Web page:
Localization: Training & Development in Brazil

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Article Written By Jen Weaver, Carmazzi Global Solutions

In honor of the recent holidays, in this week’s article we visit with Papai Noel who leaves his home in Greenland and brings us to the warm climate of Brazil. Brazil’s Santa Claus sometimes dons a red silk suit to survive the heat of a summer Christmas and came through the front door on Christmas Eve since fireplaces are rare in this country. Let’s look at some other fun facts and explore their cultural impact on training and development.

Test Your Knowledge of Brazilian Culture

  • What is the official language of Brazil?a. Spanish
    b. Portuguese
    c. English
  • True or False? Brazil is Latin America’s largest and most populous country.
  • True or False? The macho male image no longer exists in Brazilian culture.
  • The colors of the Brazilian flag are green and yellow. Should foreigners:a. Try to wear this color combination as much as possible.
    b. Pay it no mind when selecting outfits.
    c. Avoid wearing this color combination.

Quick Tips for Training & Development in Brazil:

  • The family unit is highly valued in Brazilian culture, and loyalty is the first priority. Brazilians view family and personal life as private topics, and they are not discussed with acquaintances.
  • Emotions are involved in problem-solving, and one’s feelings may override facts when making decisions. The Brazilian way also includes finding loopholes, so keep this in mind when instituting new practices or policies.
  • Brazilian time is not punctual. The importance of time is placed on the time spent together and on accomplishing the task rather than starting or ending meetings promptly. When scheduling classes, you may want to stress “American time”, not “Brazilian time”, so participants arrive promptly.
  • A warm friendly approach will receive a much better response than strictly professional interactions. When building in-person relationships, try to schedule meetings to run into meal times, as sharing a meal aids in establishing your connection. When arriving for a dinner or invited outing, it’s considered polite to be 15 minutes late.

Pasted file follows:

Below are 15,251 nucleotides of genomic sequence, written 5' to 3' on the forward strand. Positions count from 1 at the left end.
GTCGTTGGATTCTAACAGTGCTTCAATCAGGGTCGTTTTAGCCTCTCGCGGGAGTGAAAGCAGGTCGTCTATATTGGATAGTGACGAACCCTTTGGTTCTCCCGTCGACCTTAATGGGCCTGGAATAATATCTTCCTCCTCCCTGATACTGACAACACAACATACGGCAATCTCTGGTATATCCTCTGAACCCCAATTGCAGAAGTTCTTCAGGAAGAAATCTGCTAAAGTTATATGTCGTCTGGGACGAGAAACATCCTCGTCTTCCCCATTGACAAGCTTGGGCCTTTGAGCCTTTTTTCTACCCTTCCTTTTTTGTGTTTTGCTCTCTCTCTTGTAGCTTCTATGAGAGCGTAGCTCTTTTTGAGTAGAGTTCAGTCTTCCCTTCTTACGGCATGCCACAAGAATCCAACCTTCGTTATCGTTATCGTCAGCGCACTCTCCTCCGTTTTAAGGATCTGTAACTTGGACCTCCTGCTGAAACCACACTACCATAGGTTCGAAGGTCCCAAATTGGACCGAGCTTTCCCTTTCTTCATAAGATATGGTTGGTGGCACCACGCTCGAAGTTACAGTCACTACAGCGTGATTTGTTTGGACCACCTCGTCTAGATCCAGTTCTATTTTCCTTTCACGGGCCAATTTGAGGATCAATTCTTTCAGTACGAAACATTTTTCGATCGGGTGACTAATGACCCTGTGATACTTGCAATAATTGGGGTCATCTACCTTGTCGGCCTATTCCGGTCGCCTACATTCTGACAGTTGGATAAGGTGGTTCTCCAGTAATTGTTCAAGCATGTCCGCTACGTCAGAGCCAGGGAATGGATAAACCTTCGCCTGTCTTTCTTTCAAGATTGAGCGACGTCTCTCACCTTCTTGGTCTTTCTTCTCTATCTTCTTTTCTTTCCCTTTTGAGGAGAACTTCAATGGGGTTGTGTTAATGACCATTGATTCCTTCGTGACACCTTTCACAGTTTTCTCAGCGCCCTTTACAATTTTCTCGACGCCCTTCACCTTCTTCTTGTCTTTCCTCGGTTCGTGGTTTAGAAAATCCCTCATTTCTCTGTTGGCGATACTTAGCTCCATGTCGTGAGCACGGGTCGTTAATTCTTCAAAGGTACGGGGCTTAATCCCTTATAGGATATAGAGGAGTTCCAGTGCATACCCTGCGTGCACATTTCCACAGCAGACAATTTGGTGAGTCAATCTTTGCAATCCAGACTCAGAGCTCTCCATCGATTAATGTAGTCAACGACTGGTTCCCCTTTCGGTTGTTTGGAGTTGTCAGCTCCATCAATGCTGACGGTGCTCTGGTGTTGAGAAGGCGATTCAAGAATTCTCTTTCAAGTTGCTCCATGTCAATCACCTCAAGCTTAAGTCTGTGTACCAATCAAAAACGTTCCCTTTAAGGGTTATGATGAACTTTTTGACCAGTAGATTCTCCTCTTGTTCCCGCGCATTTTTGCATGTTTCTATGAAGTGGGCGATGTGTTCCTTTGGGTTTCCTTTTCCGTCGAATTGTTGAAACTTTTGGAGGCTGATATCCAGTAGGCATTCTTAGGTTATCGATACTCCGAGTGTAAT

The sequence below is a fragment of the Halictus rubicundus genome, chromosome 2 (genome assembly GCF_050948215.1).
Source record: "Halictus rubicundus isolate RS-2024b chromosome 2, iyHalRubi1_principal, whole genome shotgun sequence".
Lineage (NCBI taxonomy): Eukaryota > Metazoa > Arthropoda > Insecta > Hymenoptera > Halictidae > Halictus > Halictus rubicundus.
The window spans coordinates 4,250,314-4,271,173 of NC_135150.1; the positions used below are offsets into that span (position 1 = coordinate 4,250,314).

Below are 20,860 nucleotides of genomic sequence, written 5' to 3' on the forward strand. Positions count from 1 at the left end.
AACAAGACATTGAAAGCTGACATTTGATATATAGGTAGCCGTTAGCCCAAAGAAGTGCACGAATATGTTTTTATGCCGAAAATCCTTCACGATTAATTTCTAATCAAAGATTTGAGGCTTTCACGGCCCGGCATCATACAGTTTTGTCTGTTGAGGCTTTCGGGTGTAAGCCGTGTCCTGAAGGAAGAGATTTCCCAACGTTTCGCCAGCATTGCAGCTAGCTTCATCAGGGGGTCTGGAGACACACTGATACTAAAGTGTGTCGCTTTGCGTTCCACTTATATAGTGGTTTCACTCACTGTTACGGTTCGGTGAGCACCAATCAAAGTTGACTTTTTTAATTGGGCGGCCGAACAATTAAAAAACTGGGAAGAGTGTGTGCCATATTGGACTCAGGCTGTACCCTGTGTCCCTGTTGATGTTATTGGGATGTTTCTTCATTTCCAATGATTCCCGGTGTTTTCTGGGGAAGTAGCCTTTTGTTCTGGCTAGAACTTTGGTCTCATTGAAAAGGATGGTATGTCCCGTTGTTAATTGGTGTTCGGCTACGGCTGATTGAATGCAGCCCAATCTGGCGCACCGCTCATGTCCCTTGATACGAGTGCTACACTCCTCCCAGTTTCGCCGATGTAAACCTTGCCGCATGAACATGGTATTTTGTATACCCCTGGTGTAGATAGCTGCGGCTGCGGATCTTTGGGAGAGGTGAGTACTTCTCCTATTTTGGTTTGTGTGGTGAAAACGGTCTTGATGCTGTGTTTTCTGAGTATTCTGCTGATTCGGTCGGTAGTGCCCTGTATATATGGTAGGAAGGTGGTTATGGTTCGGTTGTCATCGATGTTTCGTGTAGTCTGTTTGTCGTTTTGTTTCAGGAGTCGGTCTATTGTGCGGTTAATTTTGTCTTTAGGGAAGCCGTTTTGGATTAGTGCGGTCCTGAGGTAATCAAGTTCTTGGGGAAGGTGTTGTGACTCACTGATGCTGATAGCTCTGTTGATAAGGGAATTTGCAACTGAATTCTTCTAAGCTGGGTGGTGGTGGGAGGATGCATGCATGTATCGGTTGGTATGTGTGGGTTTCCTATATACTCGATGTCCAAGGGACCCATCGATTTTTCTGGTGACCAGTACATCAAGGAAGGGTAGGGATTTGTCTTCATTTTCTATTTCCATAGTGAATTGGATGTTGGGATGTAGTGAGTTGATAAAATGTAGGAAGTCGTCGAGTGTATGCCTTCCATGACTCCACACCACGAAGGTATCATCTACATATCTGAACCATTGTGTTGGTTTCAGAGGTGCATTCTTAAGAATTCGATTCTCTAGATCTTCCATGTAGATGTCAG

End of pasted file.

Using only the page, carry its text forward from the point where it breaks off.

• If training or conducting meetings in February or March, be mindful of the Brazil Carnival, which takes place the four days preceding Lent.
  • Brazilians often value the personal connections within a company more than the company name itself. When possible, maintain the same point of contact or trainer to retain rapport.
  • Animated and sometimes boisterous conversations-including interruptions- are the norm. Close proximity and physically touching the hands or arms are also common, so be prepared and try not to respond stiffly.
  • In a classroom setting, you may see students flicking their fingertips underneath the chin. This means they do not know the answer to a question.

        Trivia Answers:

  • (b) Portuguese. Due to large immigrant groups, some communities also speak German, Spanish, Italian, French, English or Amerindian languages. Provide training documents in both English and Brazilian Portuguese (it’s different from Portugal Portuguese).
  • True.
  • False. Many Brazilian men still view women as subordinate.
  • (c)  Avoid wearing this color combination, as it may be perceived as offensive or insensitive.

Originally published through IconLogic [http://iconlogic.blogs.com/weblog/2014/01/localization-training-development-in-brazil.html]

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